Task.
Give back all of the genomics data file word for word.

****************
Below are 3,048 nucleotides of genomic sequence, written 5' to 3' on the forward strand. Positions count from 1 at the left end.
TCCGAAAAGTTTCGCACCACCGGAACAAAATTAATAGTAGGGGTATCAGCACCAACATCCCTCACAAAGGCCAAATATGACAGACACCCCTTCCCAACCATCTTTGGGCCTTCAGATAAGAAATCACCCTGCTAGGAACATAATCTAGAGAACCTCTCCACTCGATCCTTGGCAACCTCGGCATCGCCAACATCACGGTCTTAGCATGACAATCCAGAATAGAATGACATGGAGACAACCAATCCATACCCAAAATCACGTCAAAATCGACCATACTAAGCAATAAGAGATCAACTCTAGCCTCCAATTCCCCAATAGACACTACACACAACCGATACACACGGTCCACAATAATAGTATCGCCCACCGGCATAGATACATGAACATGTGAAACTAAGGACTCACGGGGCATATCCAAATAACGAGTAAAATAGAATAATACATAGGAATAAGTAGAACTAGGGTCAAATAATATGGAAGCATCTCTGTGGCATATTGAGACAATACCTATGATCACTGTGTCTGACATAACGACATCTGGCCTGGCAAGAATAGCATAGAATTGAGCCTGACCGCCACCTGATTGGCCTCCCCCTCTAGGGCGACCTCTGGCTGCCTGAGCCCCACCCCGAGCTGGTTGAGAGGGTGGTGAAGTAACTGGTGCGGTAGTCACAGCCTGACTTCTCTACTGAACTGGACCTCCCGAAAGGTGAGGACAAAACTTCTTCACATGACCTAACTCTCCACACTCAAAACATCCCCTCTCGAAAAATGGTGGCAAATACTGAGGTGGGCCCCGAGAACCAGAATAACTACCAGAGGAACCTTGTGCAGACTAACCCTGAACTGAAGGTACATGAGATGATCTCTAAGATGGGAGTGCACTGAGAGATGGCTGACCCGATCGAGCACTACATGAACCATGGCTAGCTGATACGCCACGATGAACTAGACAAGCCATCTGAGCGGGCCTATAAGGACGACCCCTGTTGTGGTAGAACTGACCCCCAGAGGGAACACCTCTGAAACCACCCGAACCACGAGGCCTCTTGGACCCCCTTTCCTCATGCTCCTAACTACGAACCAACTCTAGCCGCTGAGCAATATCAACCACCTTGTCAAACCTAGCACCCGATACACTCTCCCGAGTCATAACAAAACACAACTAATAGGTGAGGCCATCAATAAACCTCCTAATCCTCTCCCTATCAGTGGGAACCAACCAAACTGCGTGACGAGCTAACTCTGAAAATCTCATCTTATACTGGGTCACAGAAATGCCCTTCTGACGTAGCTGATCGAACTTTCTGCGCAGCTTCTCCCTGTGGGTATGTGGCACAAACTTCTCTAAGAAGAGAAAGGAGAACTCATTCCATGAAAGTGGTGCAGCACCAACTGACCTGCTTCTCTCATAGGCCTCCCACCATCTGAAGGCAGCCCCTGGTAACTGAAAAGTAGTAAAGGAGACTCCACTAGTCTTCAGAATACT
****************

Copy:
Below are 3,048 nucleotides of genomic sequence, written 5' to 3' on the forward strand. Positions count from 1 at the left end.
TCCGAAAAGTTTCGCACCACCGGAACAAAATTAATAGTAGGGGTATCAGCACCAACATCCCTCACAAAGGCCAAATATGACAGACACCCCTTCCCAACCATCTTTGGGCCTTCAGATAAGAAATCACCCTGCTAGGAACATAATCTAGAGAACCTCTCCACTCGATCCTTGGCAACCTCGGCATCGCCAACATCACGGTCTTAGCATGACAATCCAGAATAGAATGACATGGAGACAACCAATCCATACCCAAAATCACGTCAAAATCGACCATACTAAGCAATAAGAGATCAACTCTAGCCTCCAATTCCCCAATAGACACTACACACAACCGATACACACGGTCCACAATAATAGTATCGCCCACCGGCATAGATACATGAACATGTGAAACTAAGGACTCACGGGGCATATCCAAATAACGAGTAAAATAGAATAATACATAGGAATAAGTAGAACTAGGGTCAAATAATATGGAAGCATCTCTGTGGCATATTGAGACAATACCTATGATCACTGTGTCTGACATAACGACATCTGGCCTGGCAAGAATAGCATAGAATTGAGCCTGACCGCCACCTGATTGGCCTCCCCCTCTAGGGCGACCTCTGGCTGCCTGAGCCCCACCCCGAGCTGGTTGAGAGGGTGGTGAAGTAACTGGTGCGGTAGTCACAGCCTGACTTCTCTACTGAACTGGACCTCCCGAAAGGTGAGGACAAAACTTCTTCACATGACCTAACTCTCCACACTCAAAACATCCCCTCTCGAAAAATGGTGGCAAATACTGAGGTGGGCCCCGAGAACCAGAATAACTACCAGAGGAACCTTGTGCAGACTAACCCTGAACTGAAGGTACATGAGATGATCTCTAAGATGGGAGTGCACTGAGAGATGGCTGACCCGATCGAGCACTACATGAACCATGGCTAGCTGATACGCCACGATGAACTAGACAAGCCATCTGAGCGGGCCTATAAGGACGACCCCTGTTGTGGTAGAACTGACCCCCAGAGGGAACACCTCTGAAACCACCCGAACCACGAGGCCTCTTGGACCCCCTTTCCTCATGCTCCTAACTACGAACCAACTCTAGCCGCTGAGCAATATCAACCACCTTGTCAAACCTAGCACCCGATACACTCTCCCGAGTCATAACAAAACACAACTAATAGGTGAGGCCATCAATAAACCTCCTAATCCTCTCCCTATCAGTGGGAACCAACCAAACTGCGTGACGAGCTAACTCTGAAAATCTCATCTTATACTGGGTCACAGAAATGCCCTTCTGACGTAGCTGATCGAACTTTCTGCGCAGCTTCTCCCTGTGGGTATGTGGCACAAACTTCTCTAAGAAGAGAAAGGAGAACTCATTCCATGAAAGTGGTGCAGCACCAACTGACCTGCTTCTCTCATAGGCCTCCCACCATCTGAAGGCAGCCCCTGGTAACTGAAAAGTAGTAAAGGAGACTCCACTAGTCTTCAGAATACT